State institutions have never protected survivors. COVID-19 makes it clear community care is needed instead

*This piece is published in partnership with Black Youth Project as part of By & For: Black Youth, a written series documenting the issues affecting Black girls and gender non-conforming youth.

By Gloria Oladipo

TW: Sexual Violence 

COVID-19 has created a crisis for nearly everyone across the world, particularly in communities of color. Within this mass chaos, those who are most vunerable to sexual violence have been ignored by government officials. Despite data that shows mandated social distancing leading to higher rates of domestic violence, survivors of color are being neglected in COVID preparation plans. Moreover, resources assigned for people facing sexual violence are in short supply due to COVID placing restrictions on hospitals and community centers.

During a time when survivors of color need these resources most, state institutions continue to tragically fail us. 

Sexual violence is an everpresent reality for womxn of color, particularly Black womxn. In the United States, while 80% of assaults are reported by white womxn, womxn of color face violence at higher rates. For queer and trans womxn of color, these rates prove even higher.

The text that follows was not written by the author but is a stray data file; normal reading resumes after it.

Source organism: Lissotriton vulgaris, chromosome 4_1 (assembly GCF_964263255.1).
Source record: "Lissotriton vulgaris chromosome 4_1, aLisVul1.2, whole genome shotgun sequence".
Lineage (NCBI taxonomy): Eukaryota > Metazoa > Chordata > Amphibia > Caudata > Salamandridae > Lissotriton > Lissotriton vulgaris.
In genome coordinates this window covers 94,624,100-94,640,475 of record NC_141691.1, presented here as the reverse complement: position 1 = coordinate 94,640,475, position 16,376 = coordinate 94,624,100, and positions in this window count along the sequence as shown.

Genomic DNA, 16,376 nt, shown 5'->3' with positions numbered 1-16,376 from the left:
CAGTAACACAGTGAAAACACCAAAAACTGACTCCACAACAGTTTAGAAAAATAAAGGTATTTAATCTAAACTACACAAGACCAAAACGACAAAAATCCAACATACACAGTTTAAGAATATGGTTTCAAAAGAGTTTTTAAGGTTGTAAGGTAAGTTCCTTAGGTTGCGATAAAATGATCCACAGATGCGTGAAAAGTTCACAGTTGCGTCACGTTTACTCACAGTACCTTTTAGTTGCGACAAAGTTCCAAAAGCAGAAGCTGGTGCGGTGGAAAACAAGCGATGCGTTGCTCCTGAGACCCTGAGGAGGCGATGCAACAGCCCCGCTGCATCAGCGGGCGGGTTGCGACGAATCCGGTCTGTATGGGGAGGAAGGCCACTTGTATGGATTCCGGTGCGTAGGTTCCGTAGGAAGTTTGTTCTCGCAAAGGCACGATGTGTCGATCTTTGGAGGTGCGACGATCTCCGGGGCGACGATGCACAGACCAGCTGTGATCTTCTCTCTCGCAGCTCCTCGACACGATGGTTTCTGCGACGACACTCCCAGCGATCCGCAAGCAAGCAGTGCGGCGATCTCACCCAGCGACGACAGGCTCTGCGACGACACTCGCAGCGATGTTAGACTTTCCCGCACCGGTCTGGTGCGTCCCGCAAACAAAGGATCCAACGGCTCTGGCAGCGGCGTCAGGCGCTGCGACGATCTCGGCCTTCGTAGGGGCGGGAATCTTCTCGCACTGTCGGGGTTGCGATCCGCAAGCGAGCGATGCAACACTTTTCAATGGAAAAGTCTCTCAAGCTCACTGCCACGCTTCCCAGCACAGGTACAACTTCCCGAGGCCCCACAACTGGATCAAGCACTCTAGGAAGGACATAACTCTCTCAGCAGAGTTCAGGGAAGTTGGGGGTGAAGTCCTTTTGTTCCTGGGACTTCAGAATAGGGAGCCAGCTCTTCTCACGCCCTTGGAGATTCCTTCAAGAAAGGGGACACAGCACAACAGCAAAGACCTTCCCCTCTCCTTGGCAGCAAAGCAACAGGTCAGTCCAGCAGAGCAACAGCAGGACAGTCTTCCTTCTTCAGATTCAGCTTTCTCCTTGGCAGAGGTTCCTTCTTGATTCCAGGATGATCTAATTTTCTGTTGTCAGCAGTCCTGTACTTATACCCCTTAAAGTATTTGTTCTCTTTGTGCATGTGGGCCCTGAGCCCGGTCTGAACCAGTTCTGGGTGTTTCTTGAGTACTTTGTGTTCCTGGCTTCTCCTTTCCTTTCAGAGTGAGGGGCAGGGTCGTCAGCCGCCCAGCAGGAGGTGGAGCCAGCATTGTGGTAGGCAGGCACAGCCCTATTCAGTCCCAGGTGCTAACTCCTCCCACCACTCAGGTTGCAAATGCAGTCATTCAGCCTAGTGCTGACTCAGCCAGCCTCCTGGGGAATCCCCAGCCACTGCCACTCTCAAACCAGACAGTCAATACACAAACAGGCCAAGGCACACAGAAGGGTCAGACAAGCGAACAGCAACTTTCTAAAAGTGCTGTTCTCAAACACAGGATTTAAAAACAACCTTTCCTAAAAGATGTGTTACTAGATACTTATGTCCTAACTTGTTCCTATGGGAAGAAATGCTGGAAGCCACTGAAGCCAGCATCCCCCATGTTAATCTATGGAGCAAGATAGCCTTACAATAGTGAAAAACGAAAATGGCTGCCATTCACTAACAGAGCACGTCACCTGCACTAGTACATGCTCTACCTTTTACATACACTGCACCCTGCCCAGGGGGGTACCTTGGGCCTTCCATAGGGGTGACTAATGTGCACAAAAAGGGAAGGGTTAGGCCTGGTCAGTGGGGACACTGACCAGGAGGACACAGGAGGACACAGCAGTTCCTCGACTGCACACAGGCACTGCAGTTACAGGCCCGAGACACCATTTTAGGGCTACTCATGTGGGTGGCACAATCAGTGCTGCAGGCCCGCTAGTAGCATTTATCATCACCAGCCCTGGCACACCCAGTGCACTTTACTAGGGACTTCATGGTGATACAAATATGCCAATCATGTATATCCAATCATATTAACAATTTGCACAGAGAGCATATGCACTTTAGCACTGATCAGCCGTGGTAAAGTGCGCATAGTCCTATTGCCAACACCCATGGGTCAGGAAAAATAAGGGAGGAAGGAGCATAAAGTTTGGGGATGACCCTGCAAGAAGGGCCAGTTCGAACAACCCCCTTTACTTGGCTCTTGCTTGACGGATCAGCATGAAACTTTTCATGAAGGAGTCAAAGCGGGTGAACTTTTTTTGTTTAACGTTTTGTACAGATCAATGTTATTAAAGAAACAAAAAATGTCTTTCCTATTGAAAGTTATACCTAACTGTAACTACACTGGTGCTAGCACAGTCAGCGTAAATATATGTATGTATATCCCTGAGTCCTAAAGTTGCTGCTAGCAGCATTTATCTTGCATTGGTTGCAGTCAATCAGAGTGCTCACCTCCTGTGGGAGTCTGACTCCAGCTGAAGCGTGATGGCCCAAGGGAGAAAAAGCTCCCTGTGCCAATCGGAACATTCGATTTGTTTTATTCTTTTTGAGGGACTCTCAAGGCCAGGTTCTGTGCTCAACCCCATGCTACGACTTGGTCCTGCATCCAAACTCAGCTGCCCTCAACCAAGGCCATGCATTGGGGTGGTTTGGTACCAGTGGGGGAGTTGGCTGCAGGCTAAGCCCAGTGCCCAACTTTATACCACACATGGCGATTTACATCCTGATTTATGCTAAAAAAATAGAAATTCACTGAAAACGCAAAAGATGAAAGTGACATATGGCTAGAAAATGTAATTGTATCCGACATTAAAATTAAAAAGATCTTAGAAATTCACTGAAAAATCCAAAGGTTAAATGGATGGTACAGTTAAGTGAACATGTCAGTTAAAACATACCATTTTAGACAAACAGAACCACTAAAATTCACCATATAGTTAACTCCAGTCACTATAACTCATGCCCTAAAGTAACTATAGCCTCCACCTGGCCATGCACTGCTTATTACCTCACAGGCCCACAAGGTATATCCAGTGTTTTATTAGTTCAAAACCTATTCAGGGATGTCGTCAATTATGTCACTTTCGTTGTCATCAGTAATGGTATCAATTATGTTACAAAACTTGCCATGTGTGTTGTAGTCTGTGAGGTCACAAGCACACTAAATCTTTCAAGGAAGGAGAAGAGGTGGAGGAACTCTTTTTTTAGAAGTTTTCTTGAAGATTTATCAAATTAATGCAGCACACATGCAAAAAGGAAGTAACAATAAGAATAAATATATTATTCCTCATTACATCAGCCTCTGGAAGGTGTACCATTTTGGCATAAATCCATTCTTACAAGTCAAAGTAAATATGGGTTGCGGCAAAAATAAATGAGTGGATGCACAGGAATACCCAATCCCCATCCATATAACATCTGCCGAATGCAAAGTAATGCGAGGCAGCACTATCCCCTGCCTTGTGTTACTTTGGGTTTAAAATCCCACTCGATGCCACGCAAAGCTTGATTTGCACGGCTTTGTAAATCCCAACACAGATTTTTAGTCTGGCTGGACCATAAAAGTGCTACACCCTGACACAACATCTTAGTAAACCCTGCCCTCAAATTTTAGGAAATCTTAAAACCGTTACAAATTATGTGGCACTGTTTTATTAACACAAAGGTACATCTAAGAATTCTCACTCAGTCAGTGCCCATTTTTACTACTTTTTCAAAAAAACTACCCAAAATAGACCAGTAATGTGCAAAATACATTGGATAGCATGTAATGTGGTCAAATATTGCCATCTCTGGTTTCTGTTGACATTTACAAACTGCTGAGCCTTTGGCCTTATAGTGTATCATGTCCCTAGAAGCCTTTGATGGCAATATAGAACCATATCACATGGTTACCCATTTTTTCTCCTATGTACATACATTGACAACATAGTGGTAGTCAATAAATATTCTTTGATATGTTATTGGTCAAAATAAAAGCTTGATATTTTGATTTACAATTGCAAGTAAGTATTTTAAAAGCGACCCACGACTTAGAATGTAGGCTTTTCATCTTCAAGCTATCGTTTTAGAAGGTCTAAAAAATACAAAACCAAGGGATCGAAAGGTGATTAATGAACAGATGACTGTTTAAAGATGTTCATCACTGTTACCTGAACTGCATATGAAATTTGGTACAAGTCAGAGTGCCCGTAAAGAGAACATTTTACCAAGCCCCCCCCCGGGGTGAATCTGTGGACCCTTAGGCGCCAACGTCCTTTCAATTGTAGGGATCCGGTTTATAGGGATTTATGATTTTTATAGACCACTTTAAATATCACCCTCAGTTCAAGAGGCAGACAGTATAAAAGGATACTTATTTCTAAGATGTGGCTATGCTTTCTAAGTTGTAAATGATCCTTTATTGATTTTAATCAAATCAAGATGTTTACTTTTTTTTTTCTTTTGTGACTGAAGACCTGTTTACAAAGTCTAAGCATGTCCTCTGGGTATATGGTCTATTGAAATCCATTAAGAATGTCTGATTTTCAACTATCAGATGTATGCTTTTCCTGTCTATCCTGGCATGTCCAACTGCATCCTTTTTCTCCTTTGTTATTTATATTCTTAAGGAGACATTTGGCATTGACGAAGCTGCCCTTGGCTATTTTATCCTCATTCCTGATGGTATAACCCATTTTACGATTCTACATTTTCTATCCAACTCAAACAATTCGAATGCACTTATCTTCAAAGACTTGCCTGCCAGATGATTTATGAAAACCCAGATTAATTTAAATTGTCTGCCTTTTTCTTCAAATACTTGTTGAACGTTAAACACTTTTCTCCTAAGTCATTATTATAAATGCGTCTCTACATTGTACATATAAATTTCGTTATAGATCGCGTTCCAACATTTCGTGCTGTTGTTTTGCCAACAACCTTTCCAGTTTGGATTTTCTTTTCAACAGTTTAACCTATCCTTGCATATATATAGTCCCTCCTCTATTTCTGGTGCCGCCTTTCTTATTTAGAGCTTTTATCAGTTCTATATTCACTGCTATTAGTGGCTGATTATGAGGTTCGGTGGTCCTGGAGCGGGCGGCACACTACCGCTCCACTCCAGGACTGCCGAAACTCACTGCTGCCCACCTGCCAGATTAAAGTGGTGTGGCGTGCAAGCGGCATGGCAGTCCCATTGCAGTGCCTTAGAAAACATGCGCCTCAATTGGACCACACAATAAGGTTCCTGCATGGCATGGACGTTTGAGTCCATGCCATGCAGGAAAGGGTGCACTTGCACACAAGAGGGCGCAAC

However, resources are rarely curated to our specific experiences. Trauma therapists of color are not in high supply, specifically those covered by insurance. Hospitals, which can be the first stopping point for survivors, can be a triggering place for Black survivors due to medical racism. The police can put survivors of color in danger and do a poor job of addressing sexual violence—even committing sex crimes themselves. When most resources are stretched for funding or ignorant to the needs of survivors of color, vulnerable people are left without places to go.

The current cultural climate can be extremely triggering, adding an additional challenge for survivors. Besides the inability of our society to reckon with sexual violence, survivors now have our friends and family rallying us to vote for alleged rapists like Joe Biden.